Having, through industry and economy, succeeded in saving a little money, William's father, with the view of improving his fortune, removed with his family to London; but, as might have been foreseen, the change was not a happy one. A stranger in the mighty crowd of busy men, he soon found that money was not more easily won there than in his native country; and after struggling on for a year, without meeting the hoped for tide of prosperity, his health failed, and he became seriously ill. Worn out with constant watching and care Mrs. Elmslie was seized with typhus fever, of so malignant a type, that their one servant fled from the house in terror. The picture of the little household is most touching. The father is still prostrate through weakness;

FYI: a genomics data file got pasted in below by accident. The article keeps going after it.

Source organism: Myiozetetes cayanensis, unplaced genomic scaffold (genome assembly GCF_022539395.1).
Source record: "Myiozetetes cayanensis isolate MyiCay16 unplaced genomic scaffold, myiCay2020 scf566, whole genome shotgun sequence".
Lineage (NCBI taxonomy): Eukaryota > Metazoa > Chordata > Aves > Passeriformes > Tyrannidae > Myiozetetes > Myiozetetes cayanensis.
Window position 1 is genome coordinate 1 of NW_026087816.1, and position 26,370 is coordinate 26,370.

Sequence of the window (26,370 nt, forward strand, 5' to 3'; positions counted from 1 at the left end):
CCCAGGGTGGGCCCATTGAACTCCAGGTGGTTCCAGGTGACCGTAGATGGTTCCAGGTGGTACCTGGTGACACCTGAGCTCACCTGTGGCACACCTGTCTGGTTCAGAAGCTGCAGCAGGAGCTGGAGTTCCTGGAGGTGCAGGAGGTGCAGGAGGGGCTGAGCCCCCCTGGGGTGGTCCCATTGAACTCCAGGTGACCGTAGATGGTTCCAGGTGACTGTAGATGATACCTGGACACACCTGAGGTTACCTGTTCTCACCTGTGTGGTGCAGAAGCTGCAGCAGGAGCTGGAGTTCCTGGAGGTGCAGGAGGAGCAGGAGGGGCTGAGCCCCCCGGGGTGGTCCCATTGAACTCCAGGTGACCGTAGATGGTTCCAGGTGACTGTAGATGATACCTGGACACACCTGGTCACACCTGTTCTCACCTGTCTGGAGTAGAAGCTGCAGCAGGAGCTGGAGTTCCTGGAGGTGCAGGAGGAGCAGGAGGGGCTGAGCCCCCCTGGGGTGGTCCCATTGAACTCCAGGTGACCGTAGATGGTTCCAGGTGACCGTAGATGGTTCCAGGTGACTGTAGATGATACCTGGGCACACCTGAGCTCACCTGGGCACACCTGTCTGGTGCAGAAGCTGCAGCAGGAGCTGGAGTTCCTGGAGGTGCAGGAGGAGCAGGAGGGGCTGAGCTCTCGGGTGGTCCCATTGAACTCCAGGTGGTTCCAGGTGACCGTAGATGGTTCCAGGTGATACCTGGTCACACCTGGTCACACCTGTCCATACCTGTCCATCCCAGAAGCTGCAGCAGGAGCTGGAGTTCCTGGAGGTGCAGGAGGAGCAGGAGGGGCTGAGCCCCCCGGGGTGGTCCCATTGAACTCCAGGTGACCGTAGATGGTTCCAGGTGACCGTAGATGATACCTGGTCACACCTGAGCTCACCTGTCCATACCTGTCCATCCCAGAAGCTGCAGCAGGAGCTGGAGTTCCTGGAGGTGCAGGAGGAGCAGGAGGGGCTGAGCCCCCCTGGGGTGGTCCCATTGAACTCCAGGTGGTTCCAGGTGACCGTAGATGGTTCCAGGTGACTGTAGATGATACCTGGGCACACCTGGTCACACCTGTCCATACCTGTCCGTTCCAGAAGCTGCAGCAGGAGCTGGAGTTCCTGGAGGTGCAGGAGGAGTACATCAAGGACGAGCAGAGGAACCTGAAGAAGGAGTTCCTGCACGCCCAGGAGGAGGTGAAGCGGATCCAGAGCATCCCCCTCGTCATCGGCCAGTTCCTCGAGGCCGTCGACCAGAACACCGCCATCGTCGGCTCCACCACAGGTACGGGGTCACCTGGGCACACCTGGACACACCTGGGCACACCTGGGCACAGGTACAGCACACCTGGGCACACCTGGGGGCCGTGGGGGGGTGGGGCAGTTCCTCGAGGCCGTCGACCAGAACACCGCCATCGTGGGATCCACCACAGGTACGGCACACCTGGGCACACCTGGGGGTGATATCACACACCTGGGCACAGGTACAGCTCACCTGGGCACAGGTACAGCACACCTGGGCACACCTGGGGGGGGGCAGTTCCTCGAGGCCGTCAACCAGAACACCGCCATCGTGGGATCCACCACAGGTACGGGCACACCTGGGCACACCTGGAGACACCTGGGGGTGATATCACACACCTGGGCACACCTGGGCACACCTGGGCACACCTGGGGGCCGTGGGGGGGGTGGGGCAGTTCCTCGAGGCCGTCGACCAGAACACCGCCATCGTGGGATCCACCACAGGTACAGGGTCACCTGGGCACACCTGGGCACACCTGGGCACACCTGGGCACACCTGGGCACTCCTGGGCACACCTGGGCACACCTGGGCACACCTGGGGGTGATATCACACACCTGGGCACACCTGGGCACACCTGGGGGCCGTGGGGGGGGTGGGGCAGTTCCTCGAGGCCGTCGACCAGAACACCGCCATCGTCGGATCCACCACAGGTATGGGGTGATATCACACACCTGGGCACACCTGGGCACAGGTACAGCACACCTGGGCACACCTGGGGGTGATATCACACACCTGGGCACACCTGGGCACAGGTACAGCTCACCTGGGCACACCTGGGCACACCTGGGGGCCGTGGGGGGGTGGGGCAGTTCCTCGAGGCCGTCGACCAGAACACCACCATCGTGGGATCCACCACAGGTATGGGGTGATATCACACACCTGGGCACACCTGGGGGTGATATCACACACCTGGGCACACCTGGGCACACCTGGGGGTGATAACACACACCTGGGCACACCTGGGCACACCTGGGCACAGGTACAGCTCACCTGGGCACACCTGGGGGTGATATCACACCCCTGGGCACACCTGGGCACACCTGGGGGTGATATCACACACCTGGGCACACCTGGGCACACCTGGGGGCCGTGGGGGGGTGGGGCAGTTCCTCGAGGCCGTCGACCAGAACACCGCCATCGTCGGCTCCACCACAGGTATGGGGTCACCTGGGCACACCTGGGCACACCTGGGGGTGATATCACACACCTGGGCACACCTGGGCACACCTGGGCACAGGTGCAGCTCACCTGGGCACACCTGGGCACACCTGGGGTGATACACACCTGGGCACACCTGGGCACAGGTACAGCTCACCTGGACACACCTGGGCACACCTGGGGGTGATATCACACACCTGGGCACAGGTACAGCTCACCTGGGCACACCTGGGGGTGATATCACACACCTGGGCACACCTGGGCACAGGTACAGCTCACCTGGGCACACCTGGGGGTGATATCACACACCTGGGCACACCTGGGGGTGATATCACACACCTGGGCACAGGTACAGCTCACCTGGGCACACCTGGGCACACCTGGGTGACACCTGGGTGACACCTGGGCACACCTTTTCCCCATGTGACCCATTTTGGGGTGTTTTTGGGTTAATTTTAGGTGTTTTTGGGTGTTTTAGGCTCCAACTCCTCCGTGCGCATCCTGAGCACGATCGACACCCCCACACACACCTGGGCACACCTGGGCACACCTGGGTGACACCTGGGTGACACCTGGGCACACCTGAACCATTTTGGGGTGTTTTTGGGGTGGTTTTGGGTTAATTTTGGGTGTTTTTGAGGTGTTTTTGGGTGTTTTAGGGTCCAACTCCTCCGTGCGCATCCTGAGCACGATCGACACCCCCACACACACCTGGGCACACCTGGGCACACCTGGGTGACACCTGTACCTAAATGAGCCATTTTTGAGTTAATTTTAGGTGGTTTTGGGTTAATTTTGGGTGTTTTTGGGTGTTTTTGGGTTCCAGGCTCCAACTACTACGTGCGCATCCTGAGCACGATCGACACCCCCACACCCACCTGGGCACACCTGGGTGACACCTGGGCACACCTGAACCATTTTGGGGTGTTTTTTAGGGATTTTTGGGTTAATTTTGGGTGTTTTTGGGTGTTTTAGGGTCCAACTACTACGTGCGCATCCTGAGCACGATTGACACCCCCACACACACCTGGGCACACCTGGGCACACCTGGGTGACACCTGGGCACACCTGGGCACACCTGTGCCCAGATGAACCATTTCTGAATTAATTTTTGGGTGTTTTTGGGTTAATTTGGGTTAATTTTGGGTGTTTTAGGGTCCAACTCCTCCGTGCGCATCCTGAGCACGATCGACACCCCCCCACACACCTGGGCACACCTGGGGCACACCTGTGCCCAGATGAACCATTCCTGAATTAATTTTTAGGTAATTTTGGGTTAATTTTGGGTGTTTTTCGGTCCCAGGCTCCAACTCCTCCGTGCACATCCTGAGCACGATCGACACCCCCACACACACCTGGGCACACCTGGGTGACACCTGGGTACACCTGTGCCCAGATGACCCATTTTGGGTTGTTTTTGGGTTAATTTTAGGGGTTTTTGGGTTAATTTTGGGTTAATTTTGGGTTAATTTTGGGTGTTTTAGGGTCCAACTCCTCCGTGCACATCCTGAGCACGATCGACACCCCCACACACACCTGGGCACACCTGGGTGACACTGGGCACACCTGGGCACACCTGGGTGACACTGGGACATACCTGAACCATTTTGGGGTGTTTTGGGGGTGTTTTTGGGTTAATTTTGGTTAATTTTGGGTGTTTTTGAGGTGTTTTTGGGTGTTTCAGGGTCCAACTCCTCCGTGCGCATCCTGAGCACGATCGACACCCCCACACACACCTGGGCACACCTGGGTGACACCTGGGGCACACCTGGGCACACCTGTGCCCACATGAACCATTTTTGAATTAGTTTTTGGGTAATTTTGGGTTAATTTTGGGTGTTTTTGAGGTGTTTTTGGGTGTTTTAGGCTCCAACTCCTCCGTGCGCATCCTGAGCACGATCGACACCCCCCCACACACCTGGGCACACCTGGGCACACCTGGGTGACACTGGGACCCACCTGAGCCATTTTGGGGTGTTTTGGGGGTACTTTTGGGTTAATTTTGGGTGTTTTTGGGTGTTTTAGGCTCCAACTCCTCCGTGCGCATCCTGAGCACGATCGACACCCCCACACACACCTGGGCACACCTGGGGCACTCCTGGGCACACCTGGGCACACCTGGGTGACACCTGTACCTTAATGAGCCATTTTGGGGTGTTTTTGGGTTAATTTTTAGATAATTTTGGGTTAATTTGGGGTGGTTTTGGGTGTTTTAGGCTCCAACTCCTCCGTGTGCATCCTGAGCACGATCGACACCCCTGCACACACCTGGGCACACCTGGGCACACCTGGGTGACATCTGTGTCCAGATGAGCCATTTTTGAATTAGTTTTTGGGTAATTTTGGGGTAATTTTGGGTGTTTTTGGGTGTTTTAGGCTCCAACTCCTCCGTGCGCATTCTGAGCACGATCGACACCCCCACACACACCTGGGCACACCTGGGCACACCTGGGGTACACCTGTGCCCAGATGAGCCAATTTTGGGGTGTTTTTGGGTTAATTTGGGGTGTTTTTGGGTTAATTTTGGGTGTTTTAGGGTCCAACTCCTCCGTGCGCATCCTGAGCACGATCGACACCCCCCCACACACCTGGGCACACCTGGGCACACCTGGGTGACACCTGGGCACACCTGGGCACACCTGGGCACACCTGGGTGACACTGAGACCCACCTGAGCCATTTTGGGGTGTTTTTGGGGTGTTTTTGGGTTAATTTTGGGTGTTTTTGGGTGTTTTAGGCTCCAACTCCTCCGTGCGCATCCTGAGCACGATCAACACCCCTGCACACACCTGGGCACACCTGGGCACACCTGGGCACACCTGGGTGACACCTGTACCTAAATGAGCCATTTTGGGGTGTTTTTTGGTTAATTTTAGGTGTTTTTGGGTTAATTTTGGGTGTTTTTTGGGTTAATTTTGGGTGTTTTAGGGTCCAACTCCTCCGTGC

the mother raves in the delirium of fever; and the only attendant is a child eight years of age! His sense of responsibility; his distress at witnessing so much suffering; and his alarm, caused by the mysterious mutterings of his much loved mother, broke in rudely upon the sweet dreams of childhood, and set him face to face with stern realities. But matters grew worse. A physician had occasionally dropped in upon them, and now his aid is indispensable; but where is he to be found? The servant, who might have told, is gone; the mother is unconscious; and the father does not know; and so the brave boy sallies forth to seek him in the crowded streets of London! As he wanders along he scans eagerly the face of every one who seems like the friend he so much needs, but in vain; the busy stream of human beings rushes past unheeding, and he feels utterly desolate and in despair. Unable longer to bear up, he stands still, his young heart bursting under its accumulated sorrows, and through his tears sends up to heaven the cry, "God help me!" That is the burden of his prayer. The lessons of his mother bear fruit in the hour of trial. Right speedily comes the answer. A passer by stops, asks what is wrong, and the child explains. He is directed to a house close at hand, where he finds not a doctor merely, but a friend,–a friend whose unwearied care and kindness are never to be forgotten. Soon after, William too was prostrated by the dreadful fever; but this good physician watched over him and never remitted his generous kindnesses–which were administered in every needful form–till he saw the little family safely away from the great city on their return to